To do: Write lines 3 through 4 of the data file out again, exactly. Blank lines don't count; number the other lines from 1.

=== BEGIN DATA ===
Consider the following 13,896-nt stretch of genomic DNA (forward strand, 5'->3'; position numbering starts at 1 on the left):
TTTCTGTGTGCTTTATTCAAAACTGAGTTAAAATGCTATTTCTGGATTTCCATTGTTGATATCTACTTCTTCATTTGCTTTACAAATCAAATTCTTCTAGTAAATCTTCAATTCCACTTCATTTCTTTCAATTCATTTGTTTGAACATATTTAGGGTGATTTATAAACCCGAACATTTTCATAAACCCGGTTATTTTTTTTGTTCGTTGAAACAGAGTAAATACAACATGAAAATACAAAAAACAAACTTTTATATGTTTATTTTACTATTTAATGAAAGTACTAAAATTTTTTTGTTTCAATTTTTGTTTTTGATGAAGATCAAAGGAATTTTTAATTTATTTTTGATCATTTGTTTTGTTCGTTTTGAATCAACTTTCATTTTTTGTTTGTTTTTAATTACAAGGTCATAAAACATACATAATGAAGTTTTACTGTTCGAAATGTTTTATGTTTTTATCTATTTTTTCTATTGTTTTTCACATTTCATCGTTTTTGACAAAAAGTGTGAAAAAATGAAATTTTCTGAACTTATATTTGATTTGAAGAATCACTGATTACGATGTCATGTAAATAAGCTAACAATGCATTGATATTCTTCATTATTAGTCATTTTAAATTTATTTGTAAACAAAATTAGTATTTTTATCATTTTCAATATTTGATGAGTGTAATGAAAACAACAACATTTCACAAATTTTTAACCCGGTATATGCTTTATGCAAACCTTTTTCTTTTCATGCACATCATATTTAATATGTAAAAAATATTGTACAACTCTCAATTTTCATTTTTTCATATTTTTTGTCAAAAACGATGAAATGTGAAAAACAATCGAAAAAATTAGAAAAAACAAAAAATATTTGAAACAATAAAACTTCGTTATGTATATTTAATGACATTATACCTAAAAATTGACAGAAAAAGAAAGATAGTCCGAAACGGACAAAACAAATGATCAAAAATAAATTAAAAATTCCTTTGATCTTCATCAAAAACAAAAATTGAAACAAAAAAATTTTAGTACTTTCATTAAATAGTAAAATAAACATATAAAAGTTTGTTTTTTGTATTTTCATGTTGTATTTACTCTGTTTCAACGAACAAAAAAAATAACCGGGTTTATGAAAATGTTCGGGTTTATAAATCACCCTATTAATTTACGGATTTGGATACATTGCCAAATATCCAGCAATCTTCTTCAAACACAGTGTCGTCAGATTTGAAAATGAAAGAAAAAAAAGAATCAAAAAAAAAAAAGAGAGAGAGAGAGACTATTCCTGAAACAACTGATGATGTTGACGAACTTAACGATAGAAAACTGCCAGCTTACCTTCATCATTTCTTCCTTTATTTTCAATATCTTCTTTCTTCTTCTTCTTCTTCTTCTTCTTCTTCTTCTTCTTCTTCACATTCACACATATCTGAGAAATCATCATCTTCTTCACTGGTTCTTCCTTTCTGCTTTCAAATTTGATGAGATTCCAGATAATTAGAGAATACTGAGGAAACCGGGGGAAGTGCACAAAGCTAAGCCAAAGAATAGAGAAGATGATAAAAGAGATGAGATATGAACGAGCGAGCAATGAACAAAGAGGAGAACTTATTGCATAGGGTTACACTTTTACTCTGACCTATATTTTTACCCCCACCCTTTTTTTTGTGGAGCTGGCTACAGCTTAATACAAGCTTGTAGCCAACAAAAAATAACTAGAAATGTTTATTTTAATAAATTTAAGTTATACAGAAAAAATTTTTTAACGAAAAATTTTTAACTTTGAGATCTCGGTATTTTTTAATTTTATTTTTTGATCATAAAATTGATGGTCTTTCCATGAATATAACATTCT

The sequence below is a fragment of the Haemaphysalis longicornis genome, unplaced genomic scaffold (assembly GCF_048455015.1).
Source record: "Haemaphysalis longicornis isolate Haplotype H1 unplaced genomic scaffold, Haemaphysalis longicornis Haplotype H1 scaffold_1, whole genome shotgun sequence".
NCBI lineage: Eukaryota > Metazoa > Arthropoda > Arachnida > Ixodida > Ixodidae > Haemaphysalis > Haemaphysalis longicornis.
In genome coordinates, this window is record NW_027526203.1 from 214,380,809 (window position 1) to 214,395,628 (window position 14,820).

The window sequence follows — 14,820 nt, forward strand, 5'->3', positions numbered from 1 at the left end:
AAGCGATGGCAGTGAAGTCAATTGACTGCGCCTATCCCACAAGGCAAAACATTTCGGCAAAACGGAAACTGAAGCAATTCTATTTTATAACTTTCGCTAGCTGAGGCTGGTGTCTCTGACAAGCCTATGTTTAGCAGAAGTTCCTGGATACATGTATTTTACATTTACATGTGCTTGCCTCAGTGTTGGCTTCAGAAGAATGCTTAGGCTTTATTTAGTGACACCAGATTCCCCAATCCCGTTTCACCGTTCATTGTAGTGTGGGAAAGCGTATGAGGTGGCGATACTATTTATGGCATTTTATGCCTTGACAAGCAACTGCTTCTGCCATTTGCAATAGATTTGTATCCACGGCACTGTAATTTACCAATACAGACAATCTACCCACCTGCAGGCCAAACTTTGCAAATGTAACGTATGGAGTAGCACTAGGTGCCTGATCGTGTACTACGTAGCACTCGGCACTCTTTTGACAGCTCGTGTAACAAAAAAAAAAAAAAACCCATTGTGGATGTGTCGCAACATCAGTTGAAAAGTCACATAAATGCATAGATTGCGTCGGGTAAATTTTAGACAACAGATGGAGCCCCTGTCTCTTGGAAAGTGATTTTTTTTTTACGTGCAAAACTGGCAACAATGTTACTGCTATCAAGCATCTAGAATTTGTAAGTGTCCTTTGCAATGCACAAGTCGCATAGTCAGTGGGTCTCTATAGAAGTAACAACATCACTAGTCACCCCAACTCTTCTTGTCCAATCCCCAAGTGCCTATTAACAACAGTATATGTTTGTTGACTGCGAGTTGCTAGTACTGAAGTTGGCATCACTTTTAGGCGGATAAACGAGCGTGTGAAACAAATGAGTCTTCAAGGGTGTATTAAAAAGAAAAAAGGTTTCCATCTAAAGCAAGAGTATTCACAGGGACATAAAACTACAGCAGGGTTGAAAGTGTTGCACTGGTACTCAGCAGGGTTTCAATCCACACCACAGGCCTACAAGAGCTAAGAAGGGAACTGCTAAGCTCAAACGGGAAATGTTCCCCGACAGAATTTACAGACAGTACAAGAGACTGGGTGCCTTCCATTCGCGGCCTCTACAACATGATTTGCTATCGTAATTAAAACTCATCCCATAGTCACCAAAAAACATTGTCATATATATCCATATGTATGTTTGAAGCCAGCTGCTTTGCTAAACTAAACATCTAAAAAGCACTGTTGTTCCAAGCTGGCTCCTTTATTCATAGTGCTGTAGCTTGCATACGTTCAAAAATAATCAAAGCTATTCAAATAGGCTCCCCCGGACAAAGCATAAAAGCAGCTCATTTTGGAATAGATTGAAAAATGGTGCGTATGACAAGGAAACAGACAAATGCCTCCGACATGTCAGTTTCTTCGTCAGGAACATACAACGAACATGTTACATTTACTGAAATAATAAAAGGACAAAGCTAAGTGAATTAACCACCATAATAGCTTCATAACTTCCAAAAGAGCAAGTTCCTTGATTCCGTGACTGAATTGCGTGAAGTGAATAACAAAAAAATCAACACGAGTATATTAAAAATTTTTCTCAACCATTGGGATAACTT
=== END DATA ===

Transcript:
The sequence below is a fragment of the Haemaphysalis longicornis genome, unplaced genomic scaffold (assembly GCF_048455015.1).
Source record: "Haemaphysalis longicornis isolate Haplotype H1 unplaced genomic scaffold, Haemaphysalis longicornis Haplotype H1 scaffold_1, whole genome shotgun sequence".